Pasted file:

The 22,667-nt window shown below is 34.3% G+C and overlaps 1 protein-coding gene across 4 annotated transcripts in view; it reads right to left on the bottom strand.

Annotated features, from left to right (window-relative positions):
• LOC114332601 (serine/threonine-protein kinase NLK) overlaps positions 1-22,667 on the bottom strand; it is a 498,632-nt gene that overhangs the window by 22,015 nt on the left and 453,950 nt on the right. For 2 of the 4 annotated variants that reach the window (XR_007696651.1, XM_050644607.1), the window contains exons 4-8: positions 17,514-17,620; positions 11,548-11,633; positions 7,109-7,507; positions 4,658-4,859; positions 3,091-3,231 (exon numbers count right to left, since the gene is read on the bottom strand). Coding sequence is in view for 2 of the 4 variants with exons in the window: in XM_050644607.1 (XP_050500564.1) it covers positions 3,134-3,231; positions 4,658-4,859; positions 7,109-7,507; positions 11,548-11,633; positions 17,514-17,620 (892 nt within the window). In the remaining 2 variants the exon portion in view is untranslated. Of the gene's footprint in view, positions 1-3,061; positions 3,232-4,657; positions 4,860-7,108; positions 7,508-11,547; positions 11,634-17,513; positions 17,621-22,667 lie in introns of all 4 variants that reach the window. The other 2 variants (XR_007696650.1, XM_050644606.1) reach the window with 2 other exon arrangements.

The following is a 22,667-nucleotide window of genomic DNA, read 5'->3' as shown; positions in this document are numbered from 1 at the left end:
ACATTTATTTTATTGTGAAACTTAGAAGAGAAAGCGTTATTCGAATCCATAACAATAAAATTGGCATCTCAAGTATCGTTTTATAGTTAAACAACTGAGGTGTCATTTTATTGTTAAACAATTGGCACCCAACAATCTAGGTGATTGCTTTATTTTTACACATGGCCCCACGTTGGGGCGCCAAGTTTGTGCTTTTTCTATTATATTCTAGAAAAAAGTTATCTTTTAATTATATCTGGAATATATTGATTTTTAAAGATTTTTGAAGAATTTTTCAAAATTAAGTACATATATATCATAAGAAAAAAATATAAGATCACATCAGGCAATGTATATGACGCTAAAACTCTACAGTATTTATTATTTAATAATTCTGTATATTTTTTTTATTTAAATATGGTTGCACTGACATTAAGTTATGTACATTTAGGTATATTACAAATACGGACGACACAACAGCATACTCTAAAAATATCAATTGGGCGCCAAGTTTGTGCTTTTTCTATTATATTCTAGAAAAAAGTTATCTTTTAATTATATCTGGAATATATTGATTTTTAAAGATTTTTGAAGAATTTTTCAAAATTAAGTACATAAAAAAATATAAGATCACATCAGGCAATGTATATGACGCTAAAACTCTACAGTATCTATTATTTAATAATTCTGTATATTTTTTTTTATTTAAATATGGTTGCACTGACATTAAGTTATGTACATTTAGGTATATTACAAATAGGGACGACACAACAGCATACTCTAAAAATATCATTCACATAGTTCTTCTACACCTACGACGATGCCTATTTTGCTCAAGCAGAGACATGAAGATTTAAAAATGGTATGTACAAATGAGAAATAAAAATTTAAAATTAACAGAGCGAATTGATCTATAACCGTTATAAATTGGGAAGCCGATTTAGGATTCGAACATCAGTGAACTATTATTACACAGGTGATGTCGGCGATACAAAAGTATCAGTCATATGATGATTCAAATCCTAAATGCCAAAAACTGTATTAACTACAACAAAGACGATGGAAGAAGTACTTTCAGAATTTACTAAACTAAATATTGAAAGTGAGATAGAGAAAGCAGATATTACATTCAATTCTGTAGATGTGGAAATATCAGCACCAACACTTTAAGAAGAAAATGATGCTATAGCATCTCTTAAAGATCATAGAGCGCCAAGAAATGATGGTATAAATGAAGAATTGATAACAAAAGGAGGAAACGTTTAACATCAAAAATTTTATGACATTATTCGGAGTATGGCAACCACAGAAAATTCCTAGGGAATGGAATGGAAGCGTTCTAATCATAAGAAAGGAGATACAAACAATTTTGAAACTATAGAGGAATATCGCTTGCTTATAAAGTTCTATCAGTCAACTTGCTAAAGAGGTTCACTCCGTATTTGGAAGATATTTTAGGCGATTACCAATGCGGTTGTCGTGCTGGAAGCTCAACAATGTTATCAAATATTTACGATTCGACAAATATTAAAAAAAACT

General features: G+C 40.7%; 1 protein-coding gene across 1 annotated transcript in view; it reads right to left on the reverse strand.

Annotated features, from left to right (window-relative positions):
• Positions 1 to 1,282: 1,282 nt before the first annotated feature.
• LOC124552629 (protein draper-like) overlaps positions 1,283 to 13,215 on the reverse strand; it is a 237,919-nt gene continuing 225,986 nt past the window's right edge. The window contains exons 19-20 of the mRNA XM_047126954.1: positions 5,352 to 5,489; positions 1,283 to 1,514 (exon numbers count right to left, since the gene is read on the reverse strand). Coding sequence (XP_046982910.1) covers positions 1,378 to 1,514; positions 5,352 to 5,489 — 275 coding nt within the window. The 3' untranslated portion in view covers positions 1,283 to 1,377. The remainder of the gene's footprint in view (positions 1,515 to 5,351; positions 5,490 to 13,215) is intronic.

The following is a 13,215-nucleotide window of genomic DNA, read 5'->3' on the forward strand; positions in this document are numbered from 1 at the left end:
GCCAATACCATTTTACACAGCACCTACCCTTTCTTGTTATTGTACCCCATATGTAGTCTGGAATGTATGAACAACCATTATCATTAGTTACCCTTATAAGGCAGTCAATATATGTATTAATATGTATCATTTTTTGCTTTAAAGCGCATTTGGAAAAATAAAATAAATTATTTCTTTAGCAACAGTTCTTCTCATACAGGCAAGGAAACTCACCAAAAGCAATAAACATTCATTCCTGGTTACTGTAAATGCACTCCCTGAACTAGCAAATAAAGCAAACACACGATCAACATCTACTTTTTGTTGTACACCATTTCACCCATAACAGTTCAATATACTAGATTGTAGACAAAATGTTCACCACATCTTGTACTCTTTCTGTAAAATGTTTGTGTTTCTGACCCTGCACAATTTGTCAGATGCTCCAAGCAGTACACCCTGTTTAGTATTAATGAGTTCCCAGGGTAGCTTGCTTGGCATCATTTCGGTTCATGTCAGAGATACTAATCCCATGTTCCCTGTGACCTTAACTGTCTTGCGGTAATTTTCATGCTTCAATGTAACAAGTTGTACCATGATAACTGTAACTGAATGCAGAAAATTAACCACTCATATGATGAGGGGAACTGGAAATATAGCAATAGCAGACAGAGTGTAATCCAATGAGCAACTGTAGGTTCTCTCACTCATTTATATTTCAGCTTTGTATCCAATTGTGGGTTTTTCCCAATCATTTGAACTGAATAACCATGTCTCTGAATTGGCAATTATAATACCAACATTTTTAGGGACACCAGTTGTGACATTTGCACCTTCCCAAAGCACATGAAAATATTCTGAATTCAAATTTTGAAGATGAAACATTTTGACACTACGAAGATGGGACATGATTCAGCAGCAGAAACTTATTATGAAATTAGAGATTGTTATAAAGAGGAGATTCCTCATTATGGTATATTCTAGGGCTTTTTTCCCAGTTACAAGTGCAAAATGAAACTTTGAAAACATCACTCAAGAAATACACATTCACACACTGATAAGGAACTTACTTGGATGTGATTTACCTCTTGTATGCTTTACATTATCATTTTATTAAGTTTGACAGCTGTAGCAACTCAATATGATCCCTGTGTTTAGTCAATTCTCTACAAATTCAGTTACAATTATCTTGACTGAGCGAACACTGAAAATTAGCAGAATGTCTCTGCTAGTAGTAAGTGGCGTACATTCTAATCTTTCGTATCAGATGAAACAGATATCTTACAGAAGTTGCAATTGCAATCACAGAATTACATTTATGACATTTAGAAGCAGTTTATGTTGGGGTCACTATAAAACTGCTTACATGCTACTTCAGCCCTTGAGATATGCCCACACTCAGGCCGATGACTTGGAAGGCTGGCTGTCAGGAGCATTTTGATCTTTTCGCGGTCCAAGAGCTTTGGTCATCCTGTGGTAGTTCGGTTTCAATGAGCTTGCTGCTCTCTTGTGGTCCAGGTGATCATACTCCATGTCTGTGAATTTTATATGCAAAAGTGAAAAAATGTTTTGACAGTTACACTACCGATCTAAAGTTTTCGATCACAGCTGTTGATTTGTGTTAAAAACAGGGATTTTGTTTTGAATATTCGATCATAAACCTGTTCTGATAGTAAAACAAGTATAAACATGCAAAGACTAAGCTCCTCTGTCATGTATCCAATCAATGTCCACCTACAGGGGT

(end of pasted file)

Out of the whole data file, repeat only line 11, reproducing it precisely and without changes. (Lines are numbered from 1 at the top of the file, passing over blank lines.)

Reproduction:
GCCAATACCATTTTACACAGCACCTACCCTTTCTTGTTATTGTACCCCATATGTAGTCTGGAATGTATGAACAACCATTATCATTAGTTACCCTTATAAGGCAGTCAATATATGTATTAATATGTATCATTTTTTGCTTTAAAGCGCATTTGGAAAAATAAAATAAATTATTTCTTTAGCAACAGTTCTTCTCATACAGGCAAGGAAACTCACCAAAAGCAATAAACATTCATTCCTGGTTACTGTAAATGCACTCCCTGAACTAGCAAATAAAGCAAACACACGATCAACATCTACTTTTTGTTGTACACCATTTCACCCATAACAGTTCAATATACTAGATTGTAGACAAAATGTTCACCACATCTTGTACTCTTTCTGTAAAATGTTTGTGTTTCTGACCCTGCACAATTTGTCAGATGCTCCAAGCAGTACACCCTGTTTAGTATTAATGAGTTCCCAGGGTAGCTTGCTTGGCATCATTTCGGTTCATGTCAGAGATACTAATCCCATGTTCCCTGTGACCTTAACTGTCTTGCGGTAATTTTCATGCTTCAATGTAACAAGTTGTACCATGATAACTGTAACTGAATGCAGAAAATTAACCACTCATATGATGAGGGGAACTGGAAATATAGCAATAGCAGACAGAGTGTAATCCAATGAGCAACTGTAGGTTCTCTCACTCATTTATATTTCAGCTTTGTATCCAATTGTGGGTTTTTCCCAATCATTTGAACTGAATAACCATGTCTCTGAATTGGCAATTATAATACCAACATTTTTAGGGACACCAGTTGTGACATTTGCACCTTCCCAAAGCACATGAAAATATTCTGAATTCAAATTTTGAAGATGAAACATTTTGACACTACGAAGATGGGACATGATTCAGCAGCAGAAACTTATTATGAAATTAGAGATTGTTATAAAGAGGAGATTCCTCATTATGGTATATTCTAGGGCTTTTTTCCCAGTTACAAGTGCAAAATGAAACTTTGAAAACATCACTCAAGAAATACACATTCACACACTGATAAGGAACTTACTTGGATGTGATTTACCTCTTGTATGCTTTACATTATCATTTTATTAAGTTTGACAGCTGTAGCAACTCAATATGATCCCTGTGTTTAGTCAATTCTCTACAAATTCAGTTACAATTATCTTGACTGAGCGAACACTGAAAATTAGCAGAATGTCTCTGCTAGTAGTAAGTGGCGTACATTCTAATCTTTCGTATCAGATGAAACAGATATCTTACAGAAGTTGCAATTGCAATCACAGAATTACATTTATGACATTTAGAAGCAGTTTATGTTGGGGTCACTATAAAACTGCTTACATGCTACTTCAGCCCTTGAGATATGCCCACACTCAGGCCGATGACTTGGAAGGCTGGCTGTCAGGAGCATTTTGATCTTTTCGCGGTCCAAGAGCTTTGGTCATCCTGTGGTAGTTCGGTTTCAATGAGCTTGCTGCTCTCTTGTGGTCCAGGTGATCATACTCCATGTCTGTGAATTTTATATGCAAAAGTGAAAAAATGTTTTGACAGTTACACTACCGATCTAAAGTTTTCGATCACAGCTGTTGATTTGTGTTAAAAACAGGGATTTTGTTTTGAATATTCGATCATAAACCTGTTCTGATAGTAAAACAAGTATAAACATGCAAAGACTAAGCTCCTCTGTCATGTATCCAATCAATGTCCACCTACAGGGGT